Our new cookbook Best of the Best Cookbook Recipes arrived. My husband without missing his cue, immediately began thumbing through the plethora of recipes. In most instances he will give a quick summary of his thoughts on a new cookbook. There are only one or two responses “There are a lot of good recipes” or “I did not see anything interesting”. This time was a little different. He was immediately drawn to the the Mario Batali recipe for Pork Shoulder Braciole (the word is commonly pronounced
/bra’zhul/). This is a simple Italian dish that was common growing-up in my husband’s second generation Italian-American family. Braciole is prepared often using thin slices of beef, pork or chicken that are rolled with cheese and bread crumbs, then lightly fried in olive oil. The dish is traditionally served with a salad or potatoes. In my husband’s family braciole cooked along side the meatballs and sausage in their Sunday sauce.
There are so many versions of this dish. Mario Batali brings this simply prepared Italian dish to a new level, while still keeping it’s authentic Italian roots. He adds chopped salami, orange zest, Percino cheese and mint. Instead of frying, he grills the braciole to intensify the flavors.
Pork Shoulder Braciole
Recipe from Mario Batali
1-1/2 cups toasted bread crumbs
4-ounces thinly sliced salami, cut into 1/4 inch wide matchsticks
1/2 cup freshly grated Pecorino Romano
1 bunch mint, leaves only, finely chopped
1/2-cup finely chopped fresh Italian parsley
Grated zest of 3 oranges
1/2 cup plus 2 tablespoons olive oil
Twelve 1/2 inch-thick slices boneless pork shoulder
( about 2-1/2 pounds)
Kosher salt and freshly ground black pepper
2 oranges, cut into wedges
Combine the bread crumbs, salami, pecorino, mint, parsley, and orange zest in a large bowl and mix well. Add 1/2 cup of the olive oil and mix well with your hands or a spoon. Set aside.
Cut twenty-four 10-inch pieces of kitchen twine. Using a meat mallet, pound the pork pieces very thin. Season on both sides with salt and pepper. Spread a thin layer of stuffing (about 1/3 cup) on each slice of meat. Starting from a long side, roll each one up like a jelly roll and tie with 2 pieces of the twine, making a little packet. Place on a plate and refrigerate until ready to cook.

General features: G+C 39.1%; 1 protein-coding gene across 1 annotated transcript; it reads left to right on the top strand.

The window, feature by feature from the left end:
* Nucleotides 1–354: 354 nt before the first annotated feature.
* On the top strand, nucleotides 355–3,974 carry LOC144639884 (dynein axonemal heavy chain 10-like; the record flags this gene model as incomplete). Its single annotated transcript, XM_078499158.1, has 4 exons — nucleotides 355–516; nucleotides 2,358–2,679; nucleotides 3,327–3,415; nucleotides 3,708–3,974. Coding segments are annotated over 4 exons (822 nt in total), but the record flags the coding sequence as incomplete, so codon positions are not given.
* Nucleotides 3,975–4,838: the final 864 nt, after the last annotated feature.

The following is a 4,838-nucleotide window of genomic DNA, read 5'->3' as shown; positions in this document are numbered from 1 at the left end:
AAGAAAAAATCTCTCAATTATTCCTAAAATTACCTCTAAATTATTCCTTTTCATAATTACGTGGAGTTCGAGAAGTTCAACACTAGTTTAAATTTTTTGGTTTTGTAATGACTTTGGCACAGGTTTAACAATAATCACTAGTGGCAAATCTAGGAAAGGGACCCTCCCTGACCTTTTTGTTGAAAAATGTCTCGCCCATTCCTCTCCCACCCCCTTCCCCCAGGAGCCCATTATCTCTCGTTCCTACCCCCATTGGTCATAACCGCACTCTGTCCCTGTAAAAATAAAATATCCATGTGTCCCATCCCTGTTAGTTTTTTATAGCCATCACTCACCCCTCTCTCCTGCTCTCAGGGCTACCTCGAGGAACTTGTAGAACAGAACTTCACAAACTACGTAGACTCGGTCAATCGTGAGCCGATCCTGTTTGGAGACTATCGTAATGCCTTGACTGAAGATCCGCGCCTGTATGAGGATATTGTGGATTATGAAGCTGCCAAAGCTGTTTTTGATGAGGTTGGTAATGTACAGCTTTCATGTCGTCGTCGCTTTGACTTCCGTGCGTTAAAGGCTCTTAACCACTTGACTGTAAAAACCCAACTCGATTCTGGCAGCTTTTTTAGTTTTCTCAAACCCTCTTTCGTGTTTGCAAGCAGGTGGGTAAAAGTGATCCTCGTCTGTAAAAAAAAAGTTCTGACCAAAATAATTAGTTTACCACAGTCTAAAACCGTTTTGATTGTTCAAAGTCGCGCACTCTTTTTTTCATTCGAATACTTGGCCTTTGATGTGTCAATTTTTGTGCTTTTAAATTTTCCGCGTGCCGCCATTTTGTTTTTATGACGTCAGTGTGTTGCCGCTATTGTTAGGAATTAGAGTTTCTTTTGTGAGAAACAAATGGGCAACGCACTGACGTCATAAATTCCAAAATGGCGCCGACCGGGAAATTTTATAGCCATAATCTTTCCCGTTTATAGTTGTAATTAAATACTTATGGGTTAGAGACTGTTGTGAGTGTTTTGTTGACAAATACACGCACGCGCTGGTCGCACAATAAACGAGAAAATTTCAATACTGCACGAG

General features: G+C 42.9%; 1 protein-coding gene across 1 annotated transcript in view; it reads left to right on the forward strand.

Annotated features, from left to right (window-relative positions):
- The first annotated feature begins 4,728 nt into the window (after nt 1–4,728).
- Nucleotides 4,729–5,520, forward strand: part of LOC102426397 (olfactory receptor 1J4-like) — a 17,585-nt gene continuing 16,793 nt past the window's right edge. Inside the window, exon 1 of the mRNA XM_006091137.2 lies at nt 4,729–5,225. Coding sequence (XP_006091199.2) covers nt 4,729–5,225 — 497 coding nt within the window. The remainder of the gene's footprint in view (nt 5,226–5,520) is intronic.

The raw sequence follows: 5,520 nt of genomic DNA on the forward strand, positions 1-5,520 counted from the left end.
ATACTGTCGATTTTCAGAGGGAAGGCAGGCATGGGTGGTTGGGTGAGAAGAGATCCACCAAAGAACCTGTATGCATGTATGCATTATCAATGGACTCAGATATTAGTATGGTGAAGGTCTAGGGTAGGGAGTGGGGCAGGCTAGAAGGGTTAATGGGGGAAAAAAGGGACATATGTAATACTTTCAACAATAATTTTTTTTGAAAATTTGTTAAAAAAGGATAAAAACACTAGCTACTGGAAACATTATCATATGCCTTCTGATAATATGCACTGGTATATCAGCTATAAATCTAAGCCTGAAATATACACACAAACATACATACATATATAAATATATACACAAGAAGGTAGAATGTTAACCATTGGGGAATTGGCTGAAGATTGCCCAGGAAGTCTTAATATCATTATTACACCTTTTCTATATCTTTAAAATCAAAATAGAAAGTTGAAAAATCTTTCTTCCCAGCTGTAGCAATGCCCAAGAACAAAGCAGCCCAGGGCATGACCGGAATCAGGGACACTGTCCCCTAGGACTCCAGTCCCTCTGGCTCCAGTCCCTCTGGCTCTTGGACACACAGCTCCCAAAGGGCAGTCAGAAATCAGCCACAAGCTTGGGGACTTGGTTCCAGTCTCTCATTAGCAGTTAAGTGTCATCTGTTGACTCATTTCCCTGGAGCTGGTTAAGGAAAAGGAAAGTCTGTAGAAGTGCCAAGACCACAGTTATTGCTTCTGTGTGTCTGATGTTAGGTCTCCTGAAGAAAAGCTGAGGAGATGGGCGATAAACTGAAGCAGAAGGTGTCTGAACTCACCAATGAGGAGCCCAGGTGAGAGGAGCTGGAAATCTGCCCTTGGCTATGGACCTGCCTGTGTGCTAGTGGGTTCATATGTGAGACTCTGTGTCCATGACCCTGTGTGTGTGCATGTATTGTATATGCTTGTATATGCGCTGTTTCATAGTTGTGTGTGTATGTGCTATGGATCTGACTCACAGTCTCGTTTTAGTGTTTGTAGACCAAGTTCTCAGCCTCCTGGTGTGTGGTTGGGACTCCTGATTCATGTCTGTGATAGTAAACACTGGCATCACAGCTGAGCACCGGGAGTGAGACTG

Preheat a gas grill or prepare a fire in a charcoal grill.
Brush the rolls lightly with the remaining 2 tablespoons olive oil and season with salt and pepper. Place the rolls over medium-high heat and cook, turning occasionally, until deeply marked with grill marks on all sides, about 15 minutes. Turn off one burner if using a gas grill, and move the rolls to the cooler part of the grill. Cover the grill and cook, turning occasionally, for 20 to 25 minutes, or until the internal temperature is 185 degrees to 190 degrees F.
Transfer the rolls to a platter and serve with orange wedges.
What a delicious recipe! Those flavors are making me so hungry…and I bet it is wonderful on the grill. Yummy!
hooray for mario! that's a nice preparation of pork, velva! the citrus and mint must make a masterful combinaion. 🙂
Inspired by eRecipeCards
These look great… Jelly roll meat!and cooked on the grill. I am saving this.
I'm craving a big old hunk of pig now…looks great!
I love combining meat with fruit, plus it makes for a beautiful presentation. This looks great!
chow and chatter
this looks great your hubby is a foodie as well then!
What a delicious preparation of pork, sounds just scrumptious! The addition of oranges is great!
Hi Velva! I could use some of this right now… great looking dish. Thanks for the comments and compliments on my blog — so nice to hear what people think!
This sounds like a most delightful recipe. It looks so tasty. Comforting and delicious!
Boy, does this look good. I love Mario's food (Po is one of my favorite places for pasta), but it's usually so over-the-top complicated. This looks perfect, and perfectly delicious.
the oranges seem to really define and make a difference